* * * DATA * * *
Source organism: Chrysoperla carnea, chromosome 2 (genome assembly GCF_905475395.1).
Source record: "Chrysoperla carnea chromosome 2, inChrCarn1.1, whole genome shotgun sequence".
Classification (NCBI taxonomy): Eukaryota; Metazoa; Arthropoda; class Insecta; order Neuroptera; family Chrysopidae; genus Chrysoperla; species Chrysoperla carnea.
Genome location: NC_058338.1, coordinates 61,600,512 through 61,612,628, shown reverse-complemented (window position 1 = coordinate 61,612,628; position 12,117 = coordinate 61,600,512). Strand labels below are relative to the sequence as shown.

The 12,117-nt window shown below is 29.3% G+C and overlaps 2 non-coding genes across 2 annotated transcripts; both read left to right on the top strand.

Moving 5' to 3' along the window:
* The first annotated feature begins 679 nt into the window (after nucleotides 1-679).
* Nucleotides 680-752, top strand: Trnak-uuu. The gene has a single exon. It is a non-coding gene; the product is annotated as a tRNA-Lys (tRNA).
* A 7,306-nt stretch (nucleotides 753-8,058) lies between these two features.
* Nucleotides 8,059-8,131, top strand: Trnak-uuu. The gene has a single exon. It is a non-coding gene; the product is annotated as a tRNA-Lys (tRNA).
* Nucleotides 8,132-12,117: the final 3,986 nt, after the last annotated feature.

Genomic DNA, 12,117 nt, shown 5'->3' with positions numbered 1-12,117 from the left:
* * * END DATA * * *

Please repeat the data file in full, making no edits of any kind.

Source organism: Chrysoperla carnea, chromosome 2 (genome assembly GCF_905475395.1).
Source record: "Chrysoperla carnea chromosome 2, inChrCarn1.1, whole genome shotgun sequence".
Classification (NCBI taxonomy): Eukaryota; Metazoa; Arthropoda; class Insecta; order Neuroptera; family Chrysopidae; genus Chrysoperla; species Chrysoperla carnea.
Genome location: NC_058338.1, coordinates 61,600,512 through 61,612,628, shown reverse-complemented (window position 1 = coordinate 61,612,628; position 12,117 = coordinate 61,600,512). Strand labels below are relative to the sequence as shown.

The 12,117-nt window shown below is 29.3% G+C and overlaps 2 non-coding genes across 2 annotated transcripts; both read left to right on the top strand.

Moving 5' to 3' along the window:
* The first annotated feature begins 679 nt into the window (after nucleotides 1-679).
* Nucleotides 680-752, top strand: Trnak-uuu. The gene has a single exon. It is a non-coding gene; the product is annotated as a tRNA-Lys (tRNA).
* A 7,306-nt stretch (nucleotides 753-8,058) lies between these two features.
* Nucleotides 8,059-8,131, top strand: Trnak-uuu. The gene has a single exon. It is a non-coding gene; the product is annotated as a tRNA-Lys (tRNA).
* Nucleotides 8,132-12,117: the final 3,986 nt, after the last annotated feature.

Genomic DNA, 12,117 nt, shown 5'->3' with positions numbered 1-12,117 from the left: